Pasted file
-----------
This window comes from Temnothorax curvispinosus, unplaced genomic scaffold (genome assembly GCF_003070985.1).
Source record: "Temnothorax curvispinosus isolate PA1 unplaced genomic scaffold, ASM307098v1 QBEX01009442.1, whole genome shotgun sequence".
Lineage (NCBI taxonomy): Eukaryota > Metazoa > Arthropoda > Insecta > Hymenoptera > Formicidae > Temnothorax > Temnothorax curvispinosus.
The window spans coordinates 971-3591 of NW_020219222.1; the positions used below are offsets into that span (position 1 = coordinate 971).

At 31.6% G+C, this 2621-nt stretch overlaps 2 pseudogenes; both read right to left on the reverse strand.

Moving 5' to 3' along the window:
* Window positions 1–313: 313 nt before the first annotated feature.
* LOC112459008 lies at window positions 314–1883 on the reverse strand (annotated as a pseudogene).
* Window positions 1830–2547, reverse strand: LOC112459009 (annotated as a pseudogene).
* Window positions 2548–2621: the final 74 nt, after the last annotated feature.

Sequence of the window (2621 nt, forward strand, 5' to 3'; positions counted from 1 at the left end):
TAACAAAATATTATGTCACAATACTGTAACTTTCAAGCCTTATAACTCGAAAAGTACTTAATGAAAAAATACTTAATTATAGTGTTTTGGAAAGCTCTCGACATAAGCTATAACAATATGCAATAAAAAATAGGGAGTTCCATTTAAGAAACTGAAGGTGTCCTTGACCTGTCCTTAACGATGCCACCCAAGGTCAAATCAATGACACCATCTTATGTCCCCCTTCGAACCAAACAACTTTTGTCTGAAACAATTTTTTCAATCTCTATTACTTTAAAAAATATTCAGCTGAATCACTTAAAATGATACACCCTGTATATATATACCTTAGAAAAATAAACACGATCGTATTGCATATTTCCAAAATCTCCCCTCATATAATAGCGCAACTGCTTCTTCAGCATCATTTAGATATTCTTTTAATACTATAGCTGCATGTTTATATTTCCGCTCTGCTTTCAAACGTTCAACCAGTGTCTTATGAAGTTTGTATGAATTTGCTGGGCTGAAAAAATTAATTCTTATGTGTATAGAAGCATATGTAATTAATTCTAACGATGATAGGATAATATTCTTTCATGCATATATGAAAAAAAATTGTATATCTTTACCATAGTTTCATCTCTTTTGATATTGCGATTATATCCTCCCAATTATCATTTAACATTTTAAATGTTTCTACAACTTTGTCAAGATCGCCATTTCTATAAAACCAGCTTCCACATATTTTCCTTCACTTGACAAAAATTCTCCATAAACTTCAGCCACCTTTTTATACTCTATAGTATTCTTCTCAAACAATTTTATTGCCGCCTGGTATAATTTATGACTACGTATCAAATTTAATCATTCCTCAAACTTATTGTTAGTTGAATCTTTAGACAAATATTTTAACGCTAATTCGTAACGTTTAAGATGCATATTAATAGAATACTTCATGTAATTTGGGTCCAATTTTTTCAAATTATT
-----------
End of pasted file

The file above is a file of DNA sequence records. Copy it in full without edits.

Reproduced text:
This window comes from Temnothorax curvispinosus, unplaced genomic scaffold (genome assembly GCF_003070985.1).
Source record: "Temnothorax curvispinosus isolate PA1 unplaced genomic scaffold, ASM307098v1 QBEX01009442.1, whole genome shotgun sequence".
Lineage (NCBI taxonomy): Eukaryota > Metazoa > Arthropoda > Insecta > Hymenoptera > Formicidae > Temnothorax > Temnothorax curvispinosus.
The window spans coordinates 971-3591 of NW_020219222.1; the positions used below are offsets into that span (position 1 = coordinate 971).

At 31.6% G+C, this 2621-nt stretch overlaps 2 pseudogenes; both read right to left on the reverse strand.

Moving 5' to 3' along the window:
* Window positions 1–313: 313 nt before the first annotated feature.
* LOC112459008 lies at window positions 314–1883 on the reverse strand (annotated as a pseudogene).
* Window positions 1830–2547, reverse strand: LOC112459009 (annotated as a pseudogene).
* Window positions 2548–2621: the final 74 nt, after the last annotated feature.

Sequence of the window (2621 nt, forward strand, 5' to 3'; positions counted from 1 at the left end):
TAACAAAATATTATGTCACAATACTGTAACTTTCAAGCCTTATAACTCGAAAAGTACTTAATGAAAAAATACTTAATTATAGTGTTTTGGAAAGCTCTCGACATAAGCTATAACAATATGCAATAAAAAATAGGGAGTTCCATTTAAGAAACTGAAGGTGTCCTTGACCTGTCCTTAACGATGCCACCCAAGGTCAAATCAATGACACCATCTTATGTCCCCCTTCGAACCAAACAACTTTTGTCTGAAACAATTTTTTCAATCTCTATTACTTTAAAAAATATTCAGCTGAATCACTTAAAATGATACACCCTGTATATATATACCTTAGAAAAATAAACACGATCGTATTGCATATTTCCAAAATCTCCCCTCATATAATAGCGCAACTGCTTCTTCAGCATCATTTAGATATTCTTTTAATACTATAGCTGCATGTTTATATTTCCGCTCTGCTTTCAAACGTTCAACCAGTGTCTTATGAAGTTTGTATGAATTTGCTGGGCTGAAAAAATTAATTCTTATGTGTATAGAAGCATATGTAATTAATTCTAACGATGATAGGATAATATTCTTTCATGCATATATGAAAAAAAATTGTATATCTTTACCATAGTTTCATCTCTTTTGATATTGCGATTATATCCTCCCAATTATCATTTAACATTTTAAATGTTTCTACAACTTTGTCAAGATCGCCATTTCTATAAAACCAGCTTCCACATATTTTCCTTCACTTGACAAAAATTCTCCATAAACTTCAGCCACCTTTTTATACTCTATAGTATTCTTCTCAAACAATTTTATTGCCGCCTGGTATAATTTATGACTACGTATCAAATTTAATCATTCCTCAAACTTATTGTTAGTTGAATCTTTAGACAAATATTTTAACGCTAATTCGTAACGTTTAAGATGCATATTAATAGAATACTTCATGTAATTTGGGTCCAATTTTTTCAAATTATT